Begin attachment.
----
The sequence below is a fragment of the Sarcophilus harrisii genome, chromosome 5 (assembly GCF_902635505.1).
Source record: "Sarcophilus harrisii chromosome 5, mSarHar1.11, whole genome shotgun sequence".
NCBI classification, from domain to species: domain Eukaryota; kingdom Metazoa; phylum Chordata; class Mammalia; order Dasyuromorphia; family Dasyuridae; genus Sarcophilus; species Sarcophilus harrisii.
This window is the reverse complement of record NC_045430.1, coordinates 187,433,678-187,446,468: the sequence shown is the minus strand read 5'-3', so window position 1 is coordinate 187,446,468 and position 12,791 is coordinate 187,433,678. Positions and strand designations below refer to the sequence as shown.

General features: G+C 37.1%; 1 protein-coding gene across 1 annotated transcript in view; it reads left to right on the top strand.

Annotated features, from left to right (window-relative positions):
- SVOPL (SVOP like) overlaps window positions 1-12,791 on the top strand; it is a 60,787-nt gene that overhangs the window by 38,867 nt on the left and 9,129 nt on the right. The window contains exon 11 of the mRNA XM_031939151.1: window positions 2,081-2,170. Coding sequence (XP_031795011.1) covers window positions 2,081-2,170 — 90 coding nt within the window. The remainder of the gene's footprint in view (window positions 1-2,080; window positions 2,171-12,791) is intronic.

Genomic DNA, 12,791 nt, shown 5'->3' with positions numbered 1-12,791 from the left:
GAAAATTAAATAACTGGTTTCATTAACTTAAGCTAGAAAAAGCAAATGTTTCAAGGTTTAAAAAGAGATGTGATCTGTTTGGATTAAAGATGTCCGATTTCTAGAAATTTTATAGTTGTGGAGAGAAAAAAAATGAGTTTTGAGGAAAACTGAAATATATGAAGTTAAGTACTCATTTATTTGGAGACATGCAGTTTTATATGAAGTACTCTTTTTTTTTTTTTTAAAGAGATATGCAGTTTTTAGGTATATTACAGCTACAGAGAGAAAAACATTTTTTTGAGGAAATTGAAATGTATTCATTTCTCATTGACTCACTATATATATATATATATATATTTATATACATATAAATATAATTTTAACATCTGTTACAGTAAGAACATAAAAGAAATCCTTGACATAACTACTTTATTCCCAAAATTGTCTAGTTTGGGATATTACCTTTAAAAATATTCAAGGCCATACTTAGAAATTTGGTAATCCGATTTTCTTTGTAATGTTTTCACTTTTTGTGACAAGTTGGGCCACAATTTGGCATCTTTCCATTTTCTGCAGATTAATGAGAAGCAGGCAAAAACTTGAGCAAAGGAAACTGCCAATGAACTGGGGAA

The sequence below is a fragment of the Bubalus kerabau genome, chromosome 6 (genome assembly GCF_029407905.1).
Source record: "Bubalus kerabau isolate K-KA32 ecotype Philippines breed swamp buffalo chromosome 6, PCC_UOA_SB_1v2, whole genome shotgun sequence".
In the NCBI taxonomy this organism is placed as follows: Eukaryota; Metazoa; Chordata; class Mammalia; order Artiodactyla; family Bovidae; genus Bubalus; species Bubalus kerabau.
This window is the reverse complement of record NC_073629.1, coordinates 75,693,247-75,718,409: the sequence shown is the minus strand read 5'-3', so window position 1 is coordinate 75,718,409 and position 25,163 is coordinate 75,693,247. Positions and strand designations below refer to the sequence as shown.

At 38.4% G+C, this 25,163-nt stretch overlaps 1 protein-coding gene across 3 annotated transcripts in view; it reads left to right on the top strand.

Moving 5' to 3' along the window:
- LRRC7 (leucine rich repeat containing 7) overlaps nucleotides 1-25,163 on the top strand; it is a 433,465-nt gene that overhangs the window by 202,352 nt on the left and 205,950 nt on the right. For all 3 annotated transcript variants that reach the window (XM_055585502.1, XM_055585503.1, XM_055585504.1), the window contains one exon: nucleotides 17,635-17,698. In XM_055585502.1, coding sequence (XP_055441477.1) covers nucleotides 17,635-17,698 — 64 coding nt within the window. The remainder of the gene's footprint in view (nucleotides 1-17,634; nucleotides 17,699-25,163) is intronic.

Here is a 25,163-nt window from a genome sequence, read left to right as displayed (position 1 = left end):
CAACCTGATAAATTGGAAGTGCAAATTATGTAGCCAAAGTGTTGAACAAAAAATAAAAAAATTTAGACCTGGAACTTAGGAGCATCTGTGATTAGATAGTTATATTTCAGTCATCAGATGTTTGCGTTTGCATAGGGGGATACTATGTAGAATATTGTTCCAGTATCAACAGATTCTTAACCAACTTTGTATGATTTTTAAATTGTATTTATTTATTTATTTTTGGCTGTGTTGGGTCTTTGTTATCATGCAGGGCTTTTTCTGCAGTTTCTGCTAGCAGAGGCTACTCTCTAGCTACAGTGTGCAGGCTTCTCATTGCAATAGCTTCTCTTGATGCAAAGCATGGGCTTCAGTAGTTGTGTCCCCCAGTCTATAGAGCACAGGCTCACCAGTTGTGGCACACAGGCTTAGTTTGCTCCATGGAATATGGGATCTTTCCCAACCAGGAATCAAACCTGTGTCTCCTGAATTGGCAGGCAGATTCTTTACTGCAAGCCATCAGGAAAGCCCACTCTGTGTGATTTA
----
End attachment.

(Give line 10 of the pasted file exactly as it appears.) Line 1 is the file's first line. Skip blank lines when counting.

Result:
The sequence below is a fragment of the Bubalus kerabau genome, chromosome 6 (genome assembly GCF_029407905.1).